- Open Access
Characterization and annotation of Babesia orientalis apicoplast genome
Parasites & Vectorsvolume 8, Article number: 543 (2015)
Babesia orientalis is an obligate intraerythrocytic protozoan parasite of the buffalo (Bubalus bubalis, Linnaeus, 1758) transmitted by the tick Rhipicephalus heamaphysaloides. It is the causative agent of water buffalo babesiosis, one of the most important pathogens of water buffalo in central and southern China. As a member of the phylum Apicomplexa, B. orientalis possesses a relatively independent and alga originated organelle the apicoplast. Apicoplasts in other apicomplexa parasites are involved in the biosynthesis of haem, fatty acids, iron-sulphur clusters and isoprenoids. Some of these metabolic pathways were shown to be essential for parasite survival, therefore can serve as potential drug targets.
30 pairs of primers were designed based on the full genome sequence of B. orientalis (unpublished data) and by aligning reported apicoplast genomes of Babesia bovis and Theileria parva. Conventional PCRs was performed to obtain overlapped fragments to cover the whole apicoplast genome. Then the apicoplast genome of B.orientalis was sequenced, assembled and aligned with reported apicoplast genomes of B. bovis and T. parva. The obtained apicoplast genome was annotated by using Artemis and comparing with published apicomplexan apicoplast genomes. The SSU and LSU nucleotide sequences generated were used in a phylogenetic analysis using the maximum likelihood implemented in MAGE 6.0.
We have obtained and analyzed the complete genome sequence of the B. orientalis apicoplast. It consisted of a 33.2 kb circular DNA (78.9 % A + T). The apicoplast genome unidirectionally encodes one large and one small subunit ribosomal RNAs, 24 tRNA genes, 4 DNA-dependent RNA polymerase beta subunits (rpoB, rpoC1, rpoC2a and rpoC2b), 17 ribosomal proteins, one EF-Tu elongation factor, 2 Clp protease chaperones, and 14 hypothetical proteins. In addition, it includes two copies of the clpC gene. The structure and organization of the B. orientalis apicoplast genome are most similar to those of the B. bovis apicoplast.
This is the first report of the complete sequence of the B. orientalis apicoplast genome. This information should be useful in the development of safe and efficient treatment against buffalo babesiosis.
The protistan phylum Apicomplexa contains many species (e.g., Eimeria tenella, Plasmodium falciparum, Babesia bovis, Toxoplasma gondii, Cryptosporidium spp. and Cyclospora spp.) that are of great health and economic concerns. Most apicomplexan parasites, with the exception of Cryptosporidium spp. and Gregarina spp. [1, 2], have a relict, non-photosynthetic plastid called the apicoplast [3, 4]. The apicoplast was acquired by secondary endosymbiosis from a eukaryotic alga (but it is still under debate whether it is from a red or a green alga) [5, 6]. It is involved in critical metabolic pathways such as the synthesis of haem, fatty acids, iron-sulphur clusters and isoprenoids. Some of these metabolic pathways are essential for parasite survival and are considered as potential targets for anti-parasitic drug designs. It was reported that the apicoplast housekeeping machinery, specifically apicoplast DNA replication, transcription and translation, was targeted by ciprofloxacin, thiostrepton and rifampin, respectively .
Like mitochondria, the apicoplast possesses its own genome. Thus, the complete apicoplast genomes of several apicomplexan parasites have been characterized, which include Plasmodium spp., Leucocytozoon caulleryi, Theileria parva, T. gondii, E. tenella, Cyclospora cayetanensis and B. bovis [8–15]. The entire mitochondria genome of B. orientalis has been characterized and the phylogenetic analysis has revealed that B. orientalis belong to the Babesia clade with B. bovis as the closest relationship . However, there is no report on the apicoplast genome of B. orientalis.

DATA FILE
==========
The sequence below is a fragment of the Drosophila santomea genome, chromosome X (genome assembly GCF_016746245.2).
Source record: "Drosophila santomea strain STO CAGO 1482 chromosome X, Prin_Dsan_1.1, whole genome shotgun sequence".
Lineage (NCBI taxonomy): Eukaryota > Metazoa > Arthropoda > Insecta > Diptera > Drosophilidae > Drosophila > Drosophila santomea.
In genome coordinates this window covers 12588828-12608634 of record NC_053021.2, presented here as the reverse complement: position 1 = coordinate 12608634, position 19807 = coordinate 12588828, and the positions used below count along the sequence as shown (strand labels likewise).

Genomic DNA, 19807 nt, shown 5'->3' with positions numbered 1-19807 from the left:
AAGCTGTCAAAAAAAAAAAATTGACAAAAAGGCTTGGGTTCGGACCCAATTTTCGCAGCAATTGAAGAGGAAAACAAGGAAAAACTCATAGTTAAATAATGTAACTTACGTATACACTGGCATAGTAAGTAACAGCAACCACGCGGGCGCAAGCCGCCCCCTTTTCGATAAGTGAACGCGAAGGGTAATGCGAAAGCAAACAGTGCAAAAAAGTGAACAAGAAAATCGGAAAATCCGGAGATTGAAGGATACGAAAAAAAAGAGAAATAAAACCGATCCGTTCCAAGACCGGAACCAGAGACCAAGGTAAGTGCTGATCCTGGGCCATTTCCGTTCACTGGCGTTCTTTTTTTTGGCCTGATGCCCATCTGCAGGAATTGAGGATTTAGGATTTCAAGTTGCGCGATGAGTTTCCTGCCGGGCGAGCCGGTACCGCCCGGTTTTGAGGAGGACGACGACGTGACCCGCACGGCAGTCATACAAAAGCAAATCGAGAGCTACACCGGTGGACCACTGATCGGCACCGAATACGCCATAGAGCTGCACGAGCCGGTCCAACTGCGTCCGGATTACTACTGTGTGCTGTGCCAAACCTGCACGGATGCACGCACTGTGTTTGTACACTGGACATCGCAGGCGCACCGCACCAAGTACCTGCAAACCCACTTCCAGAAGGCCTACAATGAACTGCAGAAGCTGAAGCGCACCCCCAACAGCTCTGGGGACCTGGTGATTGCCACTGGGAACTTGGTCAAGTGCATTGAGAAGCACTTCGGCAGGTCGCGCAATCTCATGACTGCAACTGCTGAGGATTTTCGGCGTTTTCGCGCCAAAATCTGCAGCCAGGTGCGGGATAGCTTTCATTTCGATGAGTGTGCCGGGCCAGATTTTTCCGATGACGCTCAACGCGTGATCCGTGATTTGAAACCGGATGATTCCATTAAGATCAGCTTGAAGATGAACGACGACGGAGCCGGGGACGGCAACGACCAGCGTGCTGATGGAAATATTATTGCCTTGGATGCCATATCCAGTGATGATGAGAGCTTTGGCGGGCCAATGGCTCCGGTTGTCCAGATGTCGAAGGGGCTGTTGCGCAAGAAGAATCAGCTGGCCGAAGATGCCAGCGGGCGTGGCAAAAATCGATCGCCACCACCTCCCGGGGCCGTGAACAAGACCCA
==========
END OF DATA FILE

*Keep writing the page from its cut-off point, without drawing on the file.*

B. orientalis is an intra-erythrocytic protozoan parasite which causes babesiosis with clinical manifestation of fever, anemia, icterus, haemoglobinuria and high mortality in water buffalo. B. orientalis differs from B. bigemina and B. bovis in transmission vectors, morphology, pathogenicity and characteristics of in vivo cultivation. It causes significant economic losses in central and south China [17, 18]. Recent work focuses on gene diversity, metabolism process, pathogenicity aspect and identification of new markers to improve the diagnosis and therapy of buffalo babesiosis.
In this study, the full sequence of the B. orientalis (Wuhan strain) apicoplast genome was determined, annotated and characterized. This is the first report of the complete nucleotide sequence of the B. orientalis apicoplast genome. The data generated contribute to the prevention and control of buffalo babesiosis.
Parasites and animal experiments
Blood samples were collected from water buffalo that were experimentally infected with B. orientalis in Huazhong Agricultural University . Genomic DNA was extracted using the QIAamp DNA Blood Mini Kit (Qiagen, Hilden, Germany), according to the manufacturer’s instructions.
Experimental animals were housed, fed and given clean drinking water according to the stipulated rules for experimental usage of laboratory animals (the regulation of the administration of affairs concerning experimental animals of P.R. China). All protocols were approved by the Laboratory Animal Research Centre of Hubei province, and the ethical committee of Huazhong Agricultural University (permit number 4200696657).
Cloning and sequencing of B. orientalis apicoplast genome
Partial sequences of the B. orientalis apicoplast were initially obtained from a high-throughput whole genome sequencing project (data unpublished). To obtain the full-length sequence of the apicoplast genome and fill the gaps between fragments, we designed primers (Additional file 1: Table S1) based on the apicoplast partial sequences. Conventional PCRs was performed to obtain overlapped fragments to cover the whole apicoplast genome. The PCR amplicons were subjected to sequencing directly on an ABI3700 Autosequencer (Applied Biosystems, Foster City, CA) or cloned into pMD19-T vector (TaKaRa Biotechnology) and sequenced subsequently.